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I saw a clip of video titled “David Letterman came back to The Late Show this week,” on Time Magazine's website. In the CBC’s show, Letterman revealed that he was threatened by a jihadist lately. After joking he wishes the audience to be more like a human shield for him on the site, he said:

A guy, a radical extremist threatened me to cut my tongue up. I wished I had a nickel for every time a guy has threatened to cut.

I know a nickel means a small change, but small change wouldn’t save you from a great threat. What does "I wished I had a nickel for every time he was threatened to cut" exactly mean — particularly in contrast to the seriousness (or gravity) of likening the audience to the human shield of himself against jihadists even as a humor?

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Oishi-san: The others have explained the "I wish I had a nickel ..." trope well, but it is worth noting additionally that the joke David Letterman is making there is based on irony, a reversal of the literal meaning of the words. The fact is, very few people ever get threatened in such a manner. So when he makes such a bald statement, it's a surprise because it's really not true. And so it gets a laugh. Remember, David Letterman is all about getting laughs. – Robusto Aug 27 '11 at 1:23
Additionally, I think he is making a pun. "To cut" can mean to physically cut someone with a knife, but it can also mean to cancel a show. – Kit Z. Fox Aug 27 '11 at 3:34
up vote 10 down vote accepted

The phrase "I wish I had a nickel for every time X happened" is used to mean that it happens so often that you would be rich. Other phrases are "If I had a dollar for every time X happened, I'd be rich!" It can be used with any amount of money, but using a smaller amount can indicate that the event happens so often that even a small amount builds up.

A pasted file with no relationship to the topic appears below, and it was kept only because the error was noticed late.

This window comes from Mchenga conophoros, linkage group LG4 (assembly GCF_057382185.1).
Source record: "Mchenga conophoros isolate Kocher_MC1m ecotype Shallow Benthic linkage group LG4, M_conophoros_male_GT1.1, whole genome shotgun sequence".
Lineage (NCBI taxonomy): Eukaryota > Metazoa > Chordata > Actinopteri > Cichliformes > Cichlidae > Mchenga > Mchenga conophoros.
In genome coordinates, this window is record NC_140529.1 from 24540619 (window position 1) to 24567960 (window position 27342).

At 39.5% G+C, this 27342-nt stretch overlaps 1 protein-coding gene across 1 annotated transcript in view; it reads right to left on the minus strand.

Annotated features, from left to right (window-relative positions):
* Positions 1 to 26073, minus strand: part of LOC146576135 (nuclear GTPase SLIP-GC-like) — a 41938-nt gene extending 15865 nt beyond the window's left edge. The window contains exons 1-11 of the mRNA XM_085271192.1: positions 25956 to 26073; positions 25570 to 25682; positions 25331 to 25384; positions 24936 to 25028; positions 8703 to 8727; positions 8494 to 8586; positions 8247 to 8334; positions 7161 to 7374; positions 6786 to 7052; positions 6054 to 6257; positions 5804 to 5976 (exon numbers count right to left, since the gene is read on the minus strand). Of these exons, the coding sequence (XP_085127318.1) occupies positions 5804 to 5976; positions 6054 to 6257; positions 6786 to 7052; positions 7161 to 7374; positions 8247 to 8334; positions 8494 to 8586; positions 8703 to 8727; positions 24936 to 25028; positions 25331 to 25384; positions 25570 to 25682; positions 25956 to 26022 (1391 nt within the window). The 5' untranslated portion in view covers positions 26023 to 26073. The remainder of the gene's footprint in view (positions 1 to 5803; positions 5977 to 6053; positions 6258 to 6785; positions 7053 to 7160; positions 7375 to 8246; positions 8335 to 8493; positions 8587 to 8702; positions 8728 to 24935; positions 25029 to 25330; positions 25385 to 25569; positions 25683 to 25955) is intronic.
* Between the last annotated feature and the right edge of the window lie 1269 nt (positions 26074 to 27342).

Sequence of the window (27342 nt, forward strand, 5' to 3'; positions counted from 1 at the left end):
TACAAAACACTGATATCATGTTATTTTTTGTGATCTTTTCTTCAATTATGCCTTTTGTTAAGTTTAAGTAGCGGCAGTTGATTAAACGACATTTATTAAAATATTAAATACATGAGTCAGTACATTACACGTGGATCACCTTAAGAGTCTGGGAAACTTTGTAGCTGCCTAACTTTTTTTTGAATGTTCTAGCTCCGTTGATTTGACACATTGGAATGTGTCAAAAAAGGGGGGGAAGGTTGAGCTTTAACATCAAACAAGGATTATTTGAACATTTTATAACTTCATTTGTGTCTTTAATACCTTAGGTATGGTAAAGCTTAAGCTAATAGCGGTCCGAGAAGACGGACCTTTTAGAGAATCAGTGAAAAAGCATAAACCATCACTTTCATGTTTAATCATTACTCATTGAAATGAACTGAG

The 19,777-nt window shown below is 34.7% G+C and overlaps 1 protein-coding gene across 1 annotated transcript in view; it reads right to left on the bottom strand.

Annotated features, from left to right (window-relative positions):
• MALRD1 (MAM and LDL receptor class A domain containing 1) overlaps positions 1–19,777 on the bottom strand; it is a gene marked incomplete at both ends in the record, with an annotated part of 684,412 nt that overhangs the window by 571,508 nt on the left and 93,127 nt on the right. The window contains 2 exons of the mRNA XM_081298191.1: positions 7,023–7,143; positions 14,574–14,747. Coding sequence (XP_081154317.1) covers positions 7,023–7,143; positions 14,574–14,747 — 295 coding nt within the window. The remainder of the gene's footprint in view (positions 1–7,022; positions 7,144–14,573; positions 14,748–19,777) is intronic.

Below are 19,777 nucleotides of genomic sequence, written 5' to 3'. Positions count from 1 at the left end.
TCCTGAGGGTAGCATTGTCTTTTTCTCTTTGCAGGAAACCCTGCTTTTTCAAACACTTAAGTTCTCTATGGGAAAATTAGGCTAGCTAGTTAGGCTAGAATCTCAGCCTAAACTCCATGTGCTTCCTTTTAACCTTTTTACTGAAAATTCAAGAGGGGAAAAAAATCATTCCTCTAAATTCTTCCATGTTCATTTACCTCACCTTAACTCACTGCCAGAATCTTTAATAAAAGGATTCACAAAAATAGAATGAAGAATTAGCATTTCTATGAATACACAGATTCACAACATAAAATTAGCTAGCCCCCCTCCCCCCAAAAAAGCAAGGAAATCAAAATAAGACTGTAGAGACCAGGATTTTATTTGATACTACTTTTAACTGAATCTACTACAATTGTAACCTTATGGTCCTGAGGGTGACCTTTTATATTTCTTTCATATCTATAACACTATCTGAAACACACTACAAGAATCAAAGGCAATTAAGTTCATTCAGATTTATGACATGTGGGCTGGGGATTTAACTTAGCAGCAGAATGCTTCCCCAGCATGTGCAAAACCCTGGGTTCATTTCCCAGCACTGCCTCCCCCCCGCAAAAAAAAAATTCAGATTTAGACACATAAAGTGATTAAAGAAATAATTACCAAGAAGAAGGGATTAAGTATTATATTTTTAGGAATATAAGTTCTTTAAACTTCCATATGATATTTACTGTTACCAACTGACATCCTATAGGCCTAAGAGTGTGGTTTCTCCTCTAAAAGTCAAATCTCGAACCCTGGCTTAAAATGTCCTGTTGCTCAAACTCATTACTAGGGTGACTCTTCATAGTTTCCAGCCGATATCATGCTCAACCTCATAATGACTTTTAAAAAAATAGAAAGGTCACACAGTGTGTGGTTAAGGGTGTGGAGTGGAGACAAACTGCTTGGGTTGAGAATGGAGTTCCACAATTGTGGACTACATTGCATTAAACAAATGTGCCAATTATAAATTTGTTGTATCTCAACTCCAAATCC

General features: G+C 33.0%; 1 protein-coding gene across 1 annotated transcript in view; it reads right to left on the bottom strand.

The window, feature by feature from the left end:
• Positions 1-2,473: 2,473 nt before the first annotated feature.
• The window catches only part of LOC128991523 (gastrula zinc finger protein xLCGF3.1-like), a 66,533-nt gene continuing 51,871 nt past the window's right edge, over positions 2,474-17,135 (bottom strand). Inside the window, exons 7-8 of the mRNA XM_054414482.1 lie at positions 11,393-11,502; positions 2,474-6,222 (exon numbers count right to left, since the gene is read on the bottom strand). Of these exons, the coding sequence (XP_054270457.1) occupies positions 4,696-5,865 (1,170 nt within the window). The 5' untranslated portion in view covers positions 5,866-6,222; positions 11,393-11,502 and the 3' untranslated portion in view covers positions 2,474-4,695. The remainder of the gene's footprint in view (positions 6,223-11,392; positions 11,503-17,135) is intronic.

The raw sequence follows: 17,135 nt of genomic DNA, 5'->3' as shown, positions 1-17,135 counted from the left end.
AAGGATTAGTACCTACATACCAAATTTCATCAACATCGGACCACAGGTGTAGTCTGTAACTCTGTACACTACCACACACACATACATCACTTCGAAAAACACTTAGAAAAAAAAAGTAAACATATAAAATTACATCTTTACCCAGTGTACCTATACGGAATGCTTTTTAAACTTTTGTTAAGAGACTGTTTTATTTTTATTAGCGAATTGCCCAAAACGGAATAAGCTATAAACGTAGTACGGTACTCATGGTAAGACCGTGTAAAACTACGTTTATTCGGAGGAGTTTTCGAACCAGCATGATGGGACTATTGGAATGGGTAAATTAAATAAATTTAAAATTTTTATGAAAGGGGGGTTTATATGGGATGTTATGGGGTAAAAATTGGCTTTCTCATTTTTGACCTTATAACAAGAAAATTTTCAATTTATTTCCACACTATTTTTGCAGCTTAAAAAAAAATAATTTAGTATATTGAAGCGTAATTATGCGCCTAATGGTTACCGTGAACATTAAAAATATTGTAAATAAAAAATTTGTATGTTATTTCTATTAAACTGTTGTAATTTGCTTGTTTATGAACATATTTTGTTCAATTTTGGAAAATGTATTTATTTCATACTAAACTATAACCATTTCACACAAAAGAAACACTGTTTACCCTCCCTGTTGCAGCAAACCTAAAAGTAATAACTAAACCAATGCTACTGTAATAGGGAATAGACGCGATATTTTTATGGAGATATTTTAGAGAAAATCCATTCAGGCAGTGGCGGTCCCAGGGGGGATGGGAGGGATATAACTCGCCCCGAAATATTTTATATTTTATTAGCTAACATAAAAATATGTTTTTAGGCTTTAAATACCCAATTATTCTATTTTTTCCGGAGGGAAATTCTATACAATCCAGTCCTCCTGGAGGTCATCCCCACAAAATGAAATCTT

It has nothing to do with extremists themselves, and it can be used for many things. In this case, it means that being threatened by radical extremists happens often enough that the speaker could make money off it.

The phrase is also common enough that you could adapt it for conversation. For example, if you're always losing your glasses you might tell a friend:

If I had a dollar for every time I lost my glasses, I'd be able to buy a pair for every day of the year!

Letterman was making a joke, but it does seem in poor taste compared with creating a human shield.

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It means that, if he had (accumulated) a nickel for every time, he would now have a sizable amount of money. It's generally used as way to exaggerate, such as "if I had a penny for every time X, I'd be able to retire by now". Or, for comic effect: "if I had a nickel for every woman who fell for me, I'd be able to buy a piece of bubble gum" or "If I had a dime for every time a homeless guy asked me for change, I'd still say no."

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Nice explanation of the use presented in the question, as well as some alternative uses. – John Y Aug 27 '11 at 6:25

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